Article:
Monday, November 30, 2009

Weekend Links

From a book I happen to be reading at the moment:

Our bodies are of course what get left out of a theory that treats architecture as a language, a system of signs. Such a theory can’t explain the physical experience of two places as different as Grand Central Station and my little shack, because the quality of those experiences involves a tangle of mental and physical, cultural and biological elements that the theory can’t account for, blinded as it is by old Western habits of regarding body and mind as separate realms. Taking the side of the mind in the ancient dualism of mind and body, this theory can only explain that part of architecture that can be translated into words and pictures, published in magazines and debated at conferences. An architecture that ignores the body is certainly possible; the proof is all around us. But I doubt it will ever win our hearts.

A Place of My Own: The Architecture of Daydreams by Michael Pollan, pg. 214.

And Now, The Links

Sunday, November 22, 2009

Weekend Links

From a book I happen to be reading at the moment:

[...T]his was real work too, something more than mere labor—time put in for pay. [....] At the end we would have something to show for it, would have added something to the stock of reality—to what Hannah Arendt once called the “huge arsenal of the given.” In The Human Condition Arendt writes of the privileged position of homo faber, man the maker of things, whom the Greeks believed stood not only above the laborer, but above even the man of action and the man of thought, or words. The laborer produces nothing lasting he can call his own, and both the man of action and the man of thought are ultimately dependent on other people, without whose regard and remembrance their deeds and creations do not matter or endure.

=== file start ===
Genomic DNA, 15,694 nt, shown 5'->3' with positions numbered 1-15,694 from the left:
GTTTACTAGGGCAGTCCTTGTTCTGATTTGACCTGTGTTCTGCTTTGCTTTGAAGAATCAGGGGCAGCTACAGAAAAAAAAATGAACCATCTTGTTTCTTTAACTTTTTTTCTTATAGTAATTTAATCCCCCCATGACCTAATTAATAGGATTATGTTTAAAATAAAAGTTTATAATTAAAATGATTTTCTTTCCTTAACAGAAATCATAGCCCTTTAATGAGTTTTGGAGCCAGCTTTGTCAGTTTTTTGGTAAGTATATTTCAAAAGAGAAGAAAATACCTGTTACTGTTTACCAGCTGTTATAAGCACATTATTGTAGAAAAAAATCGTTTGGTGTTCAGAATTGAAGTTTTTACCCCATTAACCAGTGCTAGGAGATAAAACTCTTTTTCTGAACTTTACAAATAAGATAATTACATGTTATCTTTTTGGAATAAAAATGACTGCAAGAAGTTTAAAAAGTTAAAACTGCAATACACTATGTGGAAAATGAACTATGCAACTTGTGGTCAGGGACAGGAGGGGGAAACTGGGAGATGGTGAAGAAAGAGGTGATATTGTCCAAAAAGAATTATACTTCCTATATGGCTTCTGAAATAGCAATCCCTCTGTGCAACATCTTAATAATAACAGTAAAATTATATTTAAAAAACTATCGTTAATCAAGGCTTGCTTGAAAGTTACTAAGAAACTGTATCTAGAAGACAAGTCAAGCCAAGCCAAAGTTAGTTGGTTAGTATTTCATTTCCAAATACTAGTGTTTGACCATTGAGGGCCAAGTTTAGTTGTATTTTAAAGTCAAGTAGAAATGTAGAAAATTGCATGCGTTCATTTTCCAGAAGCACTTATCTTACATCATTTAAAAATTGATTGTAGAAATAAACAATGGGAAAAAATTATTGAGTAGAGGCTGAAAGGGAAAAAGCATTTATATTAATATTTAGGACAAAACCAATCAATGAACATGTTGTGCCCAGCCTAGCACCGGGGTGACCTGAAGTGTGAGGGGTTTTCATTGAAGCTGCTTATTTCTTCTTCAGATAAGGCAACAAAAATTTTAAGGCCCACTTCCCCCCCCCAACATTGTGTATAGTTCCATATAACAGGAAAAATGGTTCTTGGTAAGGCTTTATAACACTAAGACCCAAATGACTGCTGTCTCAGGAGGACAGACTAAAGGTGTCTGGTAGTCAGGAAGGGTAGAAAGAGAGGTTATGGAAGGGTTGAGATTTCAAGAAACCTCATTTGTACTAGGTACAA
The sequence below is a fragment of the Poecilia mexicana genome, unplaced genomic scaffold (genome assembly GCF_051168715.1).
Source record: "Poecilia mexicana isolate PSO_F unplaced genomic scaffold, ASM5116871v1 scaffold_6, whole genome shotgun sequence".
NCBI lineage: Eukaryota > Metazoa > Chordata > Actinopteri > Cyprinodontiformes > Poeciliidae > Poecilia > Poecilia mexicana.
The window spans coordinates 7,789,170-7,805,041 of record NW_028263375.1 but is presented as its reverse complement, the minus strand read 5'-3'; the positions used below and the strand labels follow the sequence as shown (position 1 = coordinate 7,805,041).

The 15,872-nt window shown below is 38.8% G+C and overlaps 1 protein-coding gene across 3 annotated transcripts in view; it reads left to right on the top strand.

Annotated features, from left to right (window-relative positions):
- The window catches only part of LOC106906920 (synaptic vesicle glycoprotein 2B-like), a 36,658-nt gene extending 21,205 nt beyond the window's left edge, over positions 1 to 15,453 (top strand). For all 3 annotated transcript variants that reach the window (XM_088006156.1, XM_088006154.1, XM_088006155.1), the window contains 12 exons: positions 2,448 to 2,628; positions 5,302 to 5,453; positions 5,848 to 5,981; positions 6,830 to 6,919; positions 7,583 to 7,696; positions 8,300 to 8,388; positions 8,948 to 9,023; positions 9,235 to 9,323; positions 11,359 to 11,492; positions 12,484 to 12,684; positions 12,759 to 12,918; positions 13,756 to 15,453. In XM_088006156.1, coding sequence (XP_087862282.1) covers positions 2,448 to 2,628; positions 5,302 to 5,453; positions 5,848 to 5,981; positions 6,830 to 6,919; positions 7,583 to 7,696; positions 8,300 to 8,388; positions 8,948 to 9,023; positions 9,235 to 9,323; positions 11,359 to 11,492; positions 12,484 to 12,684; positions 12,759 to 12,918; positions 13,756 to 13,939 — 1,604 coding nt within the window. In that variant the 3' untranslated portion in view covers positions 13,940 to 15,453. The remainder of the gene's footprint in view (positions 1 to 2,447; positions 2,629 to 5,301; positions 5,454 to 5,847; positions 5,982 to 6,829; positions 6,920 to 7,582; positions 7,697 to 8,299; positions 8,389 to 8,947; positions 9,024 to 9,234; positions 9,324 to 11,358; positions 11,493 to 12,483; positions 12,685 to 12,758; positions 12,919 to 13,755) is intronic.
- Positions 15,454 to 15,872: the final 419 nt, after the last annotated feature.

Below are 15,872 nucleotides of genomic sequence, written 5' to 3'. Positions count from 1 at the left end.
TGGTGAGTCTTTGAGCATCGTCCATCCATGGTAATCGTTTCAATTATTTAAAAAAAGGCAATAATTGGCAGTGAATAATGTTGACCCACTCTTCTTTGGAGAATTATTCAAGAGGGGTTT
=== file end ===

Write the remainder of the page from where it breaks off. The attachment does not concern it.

A Place of My Own: The Architecture of Daydreams by Michael Pollan, pg. 165.

And Now, The Links

Monday, November 16, 2009

Weekend Links

Sunday, November 15, 2009

Bamberger Ranch Preserve Gets an Observatory

I finally get to show my photo of the XXXXXXXXXXX that David Bamberger embargoed until he could make his official announcement on-line: The Bamberger Ranch Preserve now has an observatory, as you can see below.

That was a 30-second, ISO 400 exposure shot by moonlight using a 10mm lens at f/4.5. Because the auto-focus system on my camera didn't have enough light to operate, the focus was accomplished with a bit of luck and a binary search.

The observatory will be a great addition to the Preserve's education programs, and is located within an easy walk of the the Center (see my panorama of the main room of the Center), where groups of school kids come to spend as many as three days participating in educational activities. For myself, despite the moonlit sky, I was able to see Jupiter’s clouds first-hand, for the first-time in my life.

Sunday, November 8, 2009

Weekend Links

Enchanted Rock State Natural Area, Panorama no. 8

This panorama was shot at sunset on December 29, 2008, at Texas’ justly famous Enchanted Rock, a billion-year-old granite dome exposed by eons of erosion. This was shot on one of the boulder strewn slopes, as the sun was rapidly disappearing beneath the horizon. The lighting changed so much during the shoot that I was sure this panorama was a write-off, but this weekend I decided to assemble it anyway, thinking that one or more subsections might be usable and interesting. Surprisingly (to me at least), modern panorama generating software was able to compensate for the continuously changing lighting, and produced, with a little effort, a pristine 360° image. And, because the pano was shot high dynamic range, the ever deepening shadows caused no loss of information.

This was the only panorama I managed to shoot that day. My earlier attempts to shoot a panorama whose centerpiece would have been a boulder about as big as a small house, failed when I had, with great care and not a few misgivings, setup my equipment on the absolute edge of the furthest point of the ledge on which it sat, and found that the boulder still didn’t fit entirely in frame, even with my 10mm lens (which was acting like a 16mm lens on the camera I was using).